A women stares into camera wearing an orange hard hat

Women at War features works by leading contemporary women artists working in Ukraine, and provides context for the current war. Several works in the exhibition were made after February 24, 2022, when Russia began the full-scale invasion of Ukraine; others date from the eight years of war following the annexation of Crimea and the creation of separatist Donetsk and Luhansk “People's Republics” in Donbas in 2014.

War is central to history. History has been written (and painted) by men. This exhibition provides a platform for women narrators of history and also examines gendered perspectives of war. Many artists in this exhibition struggle with the notion of victimhood and pose the question in what way women have agency during war.

The exhibition was listed among ten best art exhibitions of 2022 by both The Washington Post and Frieze. It is accompanied by a catalog, available for purchase for $30.00 + GST. Please contact gallery@umanitoba.ca to purchase.

This exhibition is presented at the School of Art Gallery in partnership with the Centre for Ukrainian Canadian Studies, University of Manitoba, with sponsorship from the Shevchenko Foundation. Additional funding provided by the University of Manitoba's  Arthur V. Mauro Institute for Peace & Justice, Centre for Defence and Security Studies, Department of German and Slavic Studies, and Women's and Gender Studies Program, through the Margaret Laurence Endowment Fund.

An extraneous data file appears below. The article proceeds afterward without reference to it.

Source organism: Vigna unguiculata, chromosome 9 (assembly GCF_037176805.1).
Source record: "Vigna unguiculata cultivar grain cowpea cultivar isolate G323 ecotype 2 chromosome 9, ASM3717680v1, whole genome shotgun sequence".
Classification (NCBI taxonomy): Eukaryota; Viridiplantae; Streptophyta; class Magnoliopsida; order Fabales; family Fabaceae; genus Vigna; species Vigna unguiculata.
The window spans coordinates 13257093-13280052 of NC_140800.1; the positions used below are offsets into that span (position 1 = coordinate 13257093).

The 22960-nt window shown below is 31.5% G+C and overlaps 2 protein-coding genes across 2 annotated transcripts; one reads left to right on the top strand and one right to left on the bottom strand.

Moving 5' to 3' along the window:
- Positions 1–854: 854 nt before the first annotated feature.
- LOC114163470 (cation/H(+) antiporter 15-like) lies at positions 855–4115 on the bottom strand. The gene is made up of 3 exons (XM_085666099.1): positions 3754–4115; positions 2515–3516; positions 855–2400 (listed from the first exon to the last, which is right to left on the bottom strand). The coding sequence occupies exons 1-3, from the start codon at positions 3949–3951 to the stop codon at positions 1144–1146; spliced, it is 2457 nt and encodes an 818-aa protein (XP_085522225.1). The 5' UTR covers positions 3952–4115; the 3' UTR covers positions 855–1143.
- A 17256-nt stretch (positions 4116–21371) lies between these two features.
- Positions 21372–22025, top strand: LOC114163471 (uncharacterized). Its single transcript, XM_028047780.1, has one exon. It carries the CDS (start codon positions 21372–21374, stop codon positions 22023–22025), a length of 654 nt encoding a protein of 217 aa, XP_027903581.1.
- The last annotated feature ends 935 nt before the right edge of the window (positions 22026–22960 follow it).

Image above: Yevgenia Belorusets, Victories of the Defeated, photographs and text, 2014-2017. Courtesy of the artist.

A small but potent exhibition.”

The refusal of victimhood is the most pervasive idea uniting these works, even in images that deal directly with rape as a tool of war. This requires resistance not just to contemporary ideas and labels, but to narrative ideas and poetic images as old as civilization: that women are the vessels of wartime trauma and their bodies a canvas on which men write history with the lacerating quill of violence.” – Philip Kennicott, The Washington Post

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